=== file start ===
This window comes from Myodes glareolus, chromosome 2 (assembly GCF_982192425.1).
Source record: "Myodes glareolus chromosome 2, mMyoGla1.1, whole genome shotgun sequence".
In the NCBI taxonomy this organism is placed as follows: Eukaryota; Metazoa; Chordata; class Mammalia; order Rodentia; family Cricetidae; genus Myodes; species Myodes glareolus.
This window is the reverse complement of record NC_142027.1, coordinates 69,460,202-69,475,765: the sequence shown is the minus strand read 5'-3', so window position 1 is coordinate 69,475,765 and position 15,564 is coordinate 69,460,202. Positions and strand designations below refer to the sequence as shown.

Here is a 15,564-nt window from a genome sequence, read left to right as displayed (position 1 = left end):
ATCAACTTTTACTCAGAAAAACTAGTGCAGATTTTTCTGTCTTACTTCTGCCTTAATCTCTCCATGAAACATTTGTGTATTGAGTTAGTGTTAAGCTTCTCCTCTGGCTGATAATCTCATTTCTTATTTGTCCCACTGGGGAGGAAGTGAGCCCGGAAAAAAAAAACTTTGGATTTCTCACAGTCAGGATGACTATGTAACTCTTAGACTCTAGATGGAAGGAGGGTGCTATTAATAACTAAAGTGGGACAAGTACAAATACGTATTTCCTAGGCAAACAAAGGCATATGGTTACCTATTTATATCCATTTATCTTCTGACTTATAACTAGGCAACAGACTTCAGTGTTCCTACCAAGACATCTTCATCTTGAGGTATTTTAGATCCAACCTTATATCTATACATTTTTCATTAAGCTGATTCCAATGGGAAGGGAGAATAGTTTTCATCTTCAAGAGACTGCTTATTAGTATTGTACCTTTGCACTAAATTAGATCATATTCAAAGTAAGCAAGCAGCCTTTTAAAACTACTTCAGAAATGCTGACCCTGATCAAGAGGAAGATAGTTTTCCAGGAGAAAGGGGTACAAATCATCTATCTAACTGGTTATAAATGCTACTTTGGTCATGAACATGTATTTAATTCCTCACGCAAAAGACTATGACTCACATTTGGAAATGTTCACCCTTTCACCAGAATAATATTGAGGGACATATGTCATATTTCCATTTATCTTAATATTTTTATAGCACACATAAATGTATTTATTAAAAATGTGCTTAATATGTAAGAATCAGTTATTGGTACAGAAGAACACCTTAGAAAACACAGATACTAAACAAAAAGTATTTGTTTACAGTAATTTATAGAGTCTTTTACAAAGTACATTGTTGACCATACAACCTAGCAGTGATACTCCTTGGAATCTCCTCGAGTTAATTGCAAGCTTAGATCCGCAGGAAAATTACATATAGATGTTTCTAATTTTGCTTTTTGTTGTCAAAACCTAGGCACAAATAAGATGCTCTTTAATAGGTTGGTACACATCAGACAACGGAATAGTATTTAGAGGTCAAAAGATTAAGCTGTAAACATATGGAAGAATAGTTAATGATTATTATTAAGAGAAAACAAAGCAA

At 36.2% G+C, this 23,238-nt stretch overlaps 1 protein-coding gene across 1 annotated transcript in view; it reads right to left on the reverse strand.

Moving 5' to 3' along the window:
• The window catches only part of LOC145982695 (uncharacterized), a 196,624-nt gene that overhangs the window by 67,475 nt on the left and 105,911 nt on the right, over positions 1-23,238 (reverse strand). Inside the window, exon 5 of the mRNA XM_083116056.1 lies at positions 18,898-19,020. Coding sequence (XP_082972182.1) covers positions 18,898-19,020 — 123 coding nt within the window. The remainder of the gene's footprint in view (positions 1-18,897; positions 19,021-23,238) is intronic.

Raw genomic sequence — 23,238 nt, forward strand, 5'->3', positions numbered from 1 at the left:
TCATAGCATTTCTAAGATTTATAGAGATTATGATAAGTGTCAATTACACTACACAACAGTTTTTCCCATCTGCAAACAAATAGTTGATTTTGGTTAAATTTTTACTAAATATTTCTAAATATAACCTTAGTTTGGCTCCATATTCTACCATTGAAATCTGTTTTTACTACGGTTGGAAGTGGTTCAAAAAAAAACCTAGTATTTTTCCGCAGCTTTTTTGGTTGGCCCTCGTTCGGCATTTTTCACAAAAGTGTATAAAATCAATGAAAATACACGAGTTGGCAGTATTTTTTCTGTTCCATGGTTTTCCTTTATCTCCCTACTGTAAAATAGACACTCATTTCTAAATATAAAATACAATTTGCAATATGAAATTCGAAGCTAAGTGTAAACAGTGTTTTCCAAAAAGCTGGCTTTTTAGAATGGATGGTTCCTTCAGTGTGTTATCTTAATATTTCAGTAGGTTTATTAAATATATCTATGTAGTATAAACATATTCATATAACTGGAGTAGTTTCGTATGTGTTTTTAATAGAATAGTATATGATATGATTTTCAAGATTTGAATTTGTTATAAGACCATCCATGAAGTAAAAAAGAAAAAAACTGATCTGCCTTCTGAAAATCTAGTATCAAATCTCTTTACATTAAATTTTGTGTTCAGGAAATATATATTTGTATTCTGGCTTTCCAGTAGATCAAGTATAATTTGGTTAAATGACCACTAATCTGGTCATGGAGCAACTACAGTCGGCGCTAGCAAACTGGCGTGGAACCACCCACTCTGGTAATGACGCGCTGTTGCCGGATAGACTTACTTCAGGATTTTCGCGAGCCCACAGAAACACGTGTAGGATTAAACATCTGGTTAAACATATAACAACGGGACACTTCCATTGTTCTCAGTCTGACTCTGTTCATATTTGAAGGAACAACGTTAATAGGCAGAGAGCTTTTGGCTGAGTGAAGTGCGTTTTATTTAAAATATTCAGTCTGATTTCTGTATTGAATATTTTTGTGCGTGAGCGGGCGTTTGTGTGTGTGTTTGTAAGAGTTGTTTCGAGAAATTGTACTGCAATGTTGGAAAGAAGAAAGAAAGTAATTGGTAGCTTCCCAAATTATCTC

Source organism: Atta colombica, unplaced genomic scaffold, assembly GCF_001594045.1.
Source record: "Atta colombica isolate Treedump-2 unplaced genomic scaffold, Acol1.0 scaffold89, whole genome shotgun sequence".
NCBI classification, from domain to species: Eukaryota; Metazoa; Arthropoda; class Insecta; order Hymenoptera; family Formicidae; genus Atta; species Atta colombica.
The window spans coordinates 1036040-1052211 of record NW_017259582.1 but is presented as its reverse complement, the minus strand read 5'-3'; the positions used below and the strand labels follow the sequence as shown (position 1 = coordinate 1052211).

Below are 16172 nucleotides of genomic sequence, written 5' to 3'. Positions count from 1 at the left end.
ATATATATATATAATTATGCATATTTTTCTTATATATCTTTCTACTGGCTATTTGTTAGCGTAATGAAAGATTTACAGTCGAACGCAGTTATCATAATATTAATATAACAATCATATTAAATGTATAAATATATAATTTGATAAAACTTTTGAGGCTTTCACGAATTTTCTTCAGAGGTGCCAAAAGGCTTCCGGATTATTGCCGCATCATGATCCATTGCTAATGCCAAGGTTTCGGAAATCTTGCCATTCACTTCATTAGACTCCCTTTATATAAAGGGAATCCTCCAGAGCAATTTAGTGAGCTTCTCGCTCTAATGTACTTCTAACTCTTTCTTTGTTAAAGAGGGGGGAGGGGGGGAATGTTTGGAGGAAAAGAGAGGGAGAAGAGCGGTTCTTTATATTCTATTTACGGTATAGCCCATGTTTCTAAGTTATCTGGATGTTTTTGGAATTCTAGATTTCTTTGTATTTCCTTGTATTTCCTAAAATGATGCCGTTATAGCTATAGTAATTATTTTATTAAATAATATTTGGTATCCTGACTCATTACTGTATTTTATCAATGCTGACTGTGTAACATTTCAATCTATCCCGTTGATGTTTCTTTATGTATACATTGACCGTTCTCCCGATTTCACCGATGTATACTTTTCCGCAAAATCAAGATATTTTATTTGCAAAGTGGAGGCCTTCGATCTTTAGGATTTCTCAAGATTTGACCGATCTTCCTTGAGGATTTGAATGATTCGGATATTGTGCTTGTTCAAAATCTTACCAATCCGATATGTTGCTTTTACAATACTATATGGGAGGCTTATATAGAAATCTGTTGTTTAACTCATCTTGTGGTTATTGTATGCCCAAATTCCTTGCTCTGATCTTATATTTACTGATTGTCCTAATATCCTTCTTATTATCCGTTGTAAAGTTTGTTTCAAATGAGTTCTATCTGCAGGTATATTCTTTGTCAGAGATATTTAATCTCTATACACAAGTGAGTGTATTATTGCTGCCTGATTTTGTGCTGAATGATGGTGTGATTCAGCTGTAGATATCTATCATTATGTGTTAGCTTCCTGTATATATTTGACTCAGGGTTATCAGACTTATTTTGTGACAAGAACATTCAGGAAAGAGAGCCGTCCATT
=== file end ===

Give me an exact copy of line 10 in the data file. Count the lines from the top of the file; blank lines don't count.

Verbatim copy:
Raw genomic sequence — 23,238 nt, forward strand, 5'->3', positions numbered from 1 at the left: